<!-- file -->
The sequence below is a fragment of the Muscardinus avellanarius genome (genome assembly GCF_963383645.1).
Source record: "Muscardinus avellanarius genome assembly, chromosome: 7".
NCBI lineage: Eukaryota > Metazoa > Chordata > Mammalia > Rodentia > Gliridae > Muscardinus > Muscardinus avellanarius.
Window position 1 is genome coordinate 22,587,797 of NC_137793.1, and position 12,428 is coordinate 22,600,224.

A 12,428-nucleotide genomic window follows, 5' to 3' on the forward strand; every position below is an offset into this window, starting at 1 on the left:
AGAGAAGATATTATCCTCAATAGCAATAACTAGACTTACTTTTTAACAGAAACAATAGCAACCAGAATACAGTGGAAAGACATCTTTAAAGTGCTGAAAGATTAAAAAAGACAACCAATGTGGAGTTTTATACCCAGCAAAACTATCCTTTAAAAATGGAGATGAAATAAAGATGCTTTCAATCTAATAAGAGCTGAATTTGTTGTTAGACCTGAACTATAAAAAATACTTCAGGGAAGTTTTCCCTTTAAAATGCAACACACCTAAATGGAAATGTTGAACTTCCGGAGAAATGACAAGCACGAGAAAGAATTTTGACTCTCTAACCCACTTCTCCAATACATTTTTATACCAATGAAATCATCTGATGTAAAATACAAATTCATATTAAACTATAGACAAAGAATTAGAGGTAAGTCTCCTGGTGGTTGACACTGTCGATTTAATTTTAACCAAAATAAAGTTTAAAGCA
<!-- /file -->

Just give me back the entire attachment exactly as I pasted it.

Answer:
The sequence below is a fragment of the Muscardinus avellanarius genome (genome assembly GCF_963383645.1).
Source record: "Muscardinus avellanarius genome assembly, chromosome: 7".
NCBI lineage: Eukaryota > Metazoa > Chordata > Mammalia > Rodentia > Gliridae > Muscardinus > Muscardinus avellanarius.
Window position 1 is genome coordinate 22,587,797 of NC_137793.1, and position 12,428 is coordinate 22,600,224.

A 12,428-nucleotide genomic window follows, 5' to 3' on the forward strand; every position below is an offset into this window, starting at 1 on the left:
AGAGAAGATATTATCCTCAATAGCAATAACTAGACTTACTTTTTAACAGAAACAATAGCAACCAGAATACAGTGGAAAGACATCTTTAAAGTGCTGAAAGATTAAAAAAGACAACCAATGTGGAGTTTTATACCCAGCAAAACTATCCTTTAAAAATGGAGATGAAATAAAGATGCTTTCAATCTAATAAGAGCTGAATTTGTTGTTAGACCTGAACTATAAAAAATACTTCAGGGAAGTTTTCCCTTTAAAATGCAACACACCTAAATGGAAATGTTGAACTTCCGGAGAAATGACAAGCACGAGAAAGAATTTTGACTCTCTAACCCACTTCTCCAATACATTTTTATACCAATGAAATCATCTGATGTAAAATACAAATTCATATTAAACTATAGACAAAGAATTAGAGGTAAGTCTCCTGGTGGTTGACACTGTCGATTTAATTTTAACCAAAATAAAGTTTAAAGCA